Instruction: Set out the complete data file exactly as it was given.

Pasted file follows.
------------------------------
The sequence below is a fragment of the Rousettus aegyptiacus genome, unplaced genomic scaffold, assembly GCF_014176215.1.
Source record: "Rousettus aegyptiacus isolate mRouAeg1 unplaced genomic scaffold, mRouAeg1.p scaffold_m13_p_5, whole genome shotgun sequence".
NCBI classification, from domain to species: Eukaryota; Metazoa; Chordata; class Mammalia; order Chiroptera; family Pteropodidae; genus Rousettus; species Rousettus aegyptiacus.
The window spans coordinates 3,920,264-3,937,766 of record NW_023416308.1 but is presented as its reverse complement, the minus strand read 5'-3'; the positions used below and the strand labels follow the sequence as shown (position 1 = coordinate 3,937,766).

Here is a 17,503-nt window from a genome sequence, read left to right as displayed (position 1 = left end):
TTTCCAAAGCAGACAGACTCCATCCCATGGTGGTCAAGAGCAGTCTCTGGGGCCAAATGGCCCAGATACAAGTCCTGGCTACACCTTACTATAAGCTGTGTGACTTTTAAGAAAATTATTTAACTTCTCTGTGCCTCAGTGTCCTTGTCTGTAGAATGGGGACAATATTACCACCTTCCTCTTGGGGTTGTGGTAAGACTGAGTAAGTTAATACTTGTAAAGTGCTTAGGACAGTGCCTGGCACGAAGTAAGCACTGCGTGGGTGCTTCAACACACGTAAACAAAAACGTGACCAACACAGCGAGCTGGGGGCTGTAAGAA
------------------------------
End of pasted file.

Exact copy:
The sequence below is a fragment of the Rousettus aegyptiacus genome, unplaced genomic scaffold, assembly GCF_014176215.1.
Source record: "Rousettus aegyptiacus isolate mRouAeg1 unplaced genomic scaffold, mRouAeg1.p scaffold_m13_p_5, whole genome shotgun sequence".
NCBI classification, from domain to species: Eukaryota; Metazoa; Chordata; class Mammalia; order Chiroptera; family Pteropodidae; genus Rousettus; species Rousettus aegyptiacus.
The window spans coordinates 3,920,264-3,937,766 of record NW_023416308.1 but is presented as its reverse complement, the minus strand read 5'-3'; the positions used below and the strand labels follow the sequence as shown (position 1 = coordinate 3,937,766).

Here is a 17,503-nt window from a genome sequence, read left to right as displayed (position 1 = left end):
TTTCCAAAGCAGACAGACTCCATCCCATGGTGGTCAAGAGCAGTCTCTGGGGCCAAATGGCCCAGATACAAGTCCTGGCTACACCTTACTATAAGCTGTGTGACTTTTAAGAAAATTATTTAACTTCTCTGTGCCTCAGTGTCCTTGTCTGTAGAATGGGGACAATATTACCACCTTCCTCTTGGGGTTGTGGTAAGACTGAGTAAGTTAATACTTGTAAAGTGCTTAGGACAGTGCCTGGCACGAAGTAAGCACTGCGTGGGTGCTTCAACACACGTAAACAAAAACGTGACCAACACAGCGAGCTGGGGGCTGTAAGAA